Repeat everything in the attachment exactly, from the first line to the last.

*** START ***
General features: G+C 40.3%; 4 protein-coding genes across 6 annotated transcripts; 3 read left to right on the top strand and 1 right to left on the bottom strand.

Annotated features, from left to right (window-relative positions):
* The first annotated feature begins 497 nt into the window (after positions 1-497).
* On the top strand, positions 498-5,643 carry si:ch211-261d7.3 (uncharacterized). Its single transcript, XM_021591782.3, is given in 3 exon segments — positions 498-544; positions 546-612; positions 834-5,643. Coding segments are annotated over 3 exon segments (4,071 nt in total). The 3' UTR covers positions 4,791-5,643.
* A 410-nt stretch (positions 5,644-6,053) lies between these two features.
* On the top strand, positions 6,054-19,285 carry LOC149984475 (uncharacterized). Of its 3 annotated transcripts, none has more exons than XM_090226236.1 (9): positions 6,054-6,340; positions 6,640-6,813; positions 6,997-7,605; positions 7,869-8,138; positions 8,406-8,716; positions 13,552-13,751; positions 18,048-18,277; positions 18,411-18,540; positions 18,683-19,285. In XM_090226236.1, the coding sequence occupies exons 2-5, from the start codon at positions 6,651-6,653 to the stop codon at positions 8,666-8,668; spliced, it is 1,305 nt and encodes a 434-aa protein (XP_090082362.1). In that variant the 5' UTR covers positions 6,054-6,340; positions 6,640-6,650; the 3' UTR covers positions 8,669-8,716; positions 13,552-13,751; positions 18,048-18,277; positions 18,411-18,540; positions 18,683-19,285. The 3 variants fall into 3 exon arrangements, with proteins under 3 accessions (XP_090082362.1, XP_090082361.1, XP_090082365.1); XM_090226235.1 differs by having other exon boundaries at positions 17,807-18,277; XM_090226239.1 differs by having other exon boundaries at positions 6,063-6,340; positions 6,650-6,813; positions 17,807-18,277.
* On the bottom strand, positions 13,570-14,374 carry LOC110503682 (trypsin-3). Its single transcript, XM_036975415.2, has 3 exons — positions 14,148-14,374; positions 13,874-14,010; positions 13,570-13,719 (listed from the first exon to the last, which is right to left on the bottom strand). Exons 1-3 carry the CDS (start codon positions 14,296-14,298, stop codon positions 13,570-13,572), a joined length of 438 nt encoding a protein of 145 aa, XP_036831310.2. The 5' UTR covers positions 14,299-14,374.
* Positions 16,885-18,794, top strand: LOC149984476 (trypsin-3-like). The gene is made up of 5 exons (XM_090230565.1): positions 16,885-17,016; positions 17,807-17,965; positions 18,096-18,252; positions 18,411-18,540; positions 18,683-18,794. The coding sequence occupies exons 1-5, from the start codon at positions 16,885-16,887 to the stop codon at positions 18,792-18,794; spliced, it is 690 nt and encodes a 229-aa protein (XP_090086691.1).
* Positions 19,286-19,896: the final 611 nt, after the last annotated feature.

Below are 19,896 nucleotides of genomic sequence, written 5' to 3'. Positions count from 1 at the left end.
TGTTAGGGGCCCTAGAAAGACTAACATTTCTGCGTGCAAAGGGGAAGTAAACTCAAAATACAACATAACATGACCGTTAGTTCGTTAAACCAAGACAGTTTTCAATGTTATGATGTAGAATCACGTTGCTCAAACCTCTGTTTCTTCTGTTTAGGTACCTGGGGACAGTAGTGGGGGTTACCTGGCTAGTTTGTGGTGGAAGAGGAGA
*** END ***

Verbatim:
General features: G+C 40.3%; 4 protein-coding genes across 6 annotated transcripts; 3 read left to right on the top strand and 1 right to left on the bottom strand.

Annotated features, from left to right (window-relative positions):
* The first annotated feature begins 497 nt into the window (after positions 1-497).
* On the top strand, positions 498-5,643 carry si:ch211-261d7.3 (uncharacterized). Its single transcript, XM_021591782.3, is given in 3 exon segments — positions 498-544; positions 546-612; positions 834-5,643. Coding segments are annotated over 3 exon segments (4,071 nt in total). The 3' UTR covers positions 4,791-5,643.
* A 410-nt stretch (positions 5,644-6,053) lies between these two features.
* On the top strand, positions 6,054-19,285 carry LOC149984475 (uncharacterized). Of its 3 annotated transcripts, none has more exons than XM_090226236.1 (9): positions 6,054-6,340; positions 6,640-6,813; positions 6,997-7,605; positions 7,869-8,138; positions 8,406-8,716; positions 13,552-13,751; positions 18,048-18,277; positions 18,411-18,540; positions 18,683-19,285. In XM_090226236.1, the coding sequence occupies exons 2-5, from the start codon at positions 6,651-6,653 to the stop codon at positions 8,666-8,668; spliced, it is 1,305 nt and encodes a 434-aa protein (XP_090082362.1). In that variant the 5' UTR covers positions 6,054-6,340; positions 6,640-6,650; the 3' UTR covers positions 8,669-8,716; positions 13,552-13,751; positions 18,048-18,277; positions 18,411-18,540; positions 18,683-19,285. The 3 variants fall into 3 exon arrangements, with proteins under 3 accessions (XP_090082362.1, XP_090082361.1, XP_090082365.1); XM_090226235.1 differs by having other exon boundaries at positions 17,807-18,277; XM_090226239.1 differs by having other exon boundaries at positions 6,063-6,340; positions 6,650-6,813; positions 17,807-18,277.
* On the bottom strand, positions 13,570-14,374 carry LOC110503682 (trypsin-3). Its single transcript, XM_036975415.2, has 3 exons — positions 14,148-14,374; positions 13,874-14,010; positions 13,570-13,719 (listed from the first exon to the last, which is right to left on the bottom strand). Exons 1-3 carry the CDS (start codon positions 14,296-14,298, stop codon positions 13,570-13,572), a joined length of 438 nt encoding a protein of 145 aa, XP_036831310.2. The 5' UTR covers positions 14,299-14,374.
* Positions 16,885-18,794, top strand: LOC149984476 (trypsin-3-like). The gene is made up of 5 exons (XM_090230565.1): positions 16,885-17,016; positions 17,807-17,965; positions 18,096-18,252; positions 18,411-18,540; positions 18,683-18,794. The coding sequence occupies exons 1-5, from the start codon at positions 16,885-16,887 to the stop codon at positions 18,792-18,794; spliced, it is 690 nt and encodes a 229-aa protein (XP_090086691.1).
* Positions 19,286-19,896: the final 611 nt, after the last annotated feature.

Below are 19,896 nucleotides of genomic sequence, written 5' to 3'. Positions count from 1 at the left end.
TGTTAGGGGCCCTAGAAAGACTAACATTTCTGCGTGCAAAGGGGAAGTAAACTCAAAATACAACATAACATGACCGTTAGTTCGTTAAACCAAGACAGTTTTCAATGTTATGATGTAGAATCACGTTGCTCAAACCTCTGTTTCTTCTGTTTAGGTACCTGGGGACAGTAGTGGGGGTTACCTGGCTAGTTTGTGGTGGAAGAGGAGA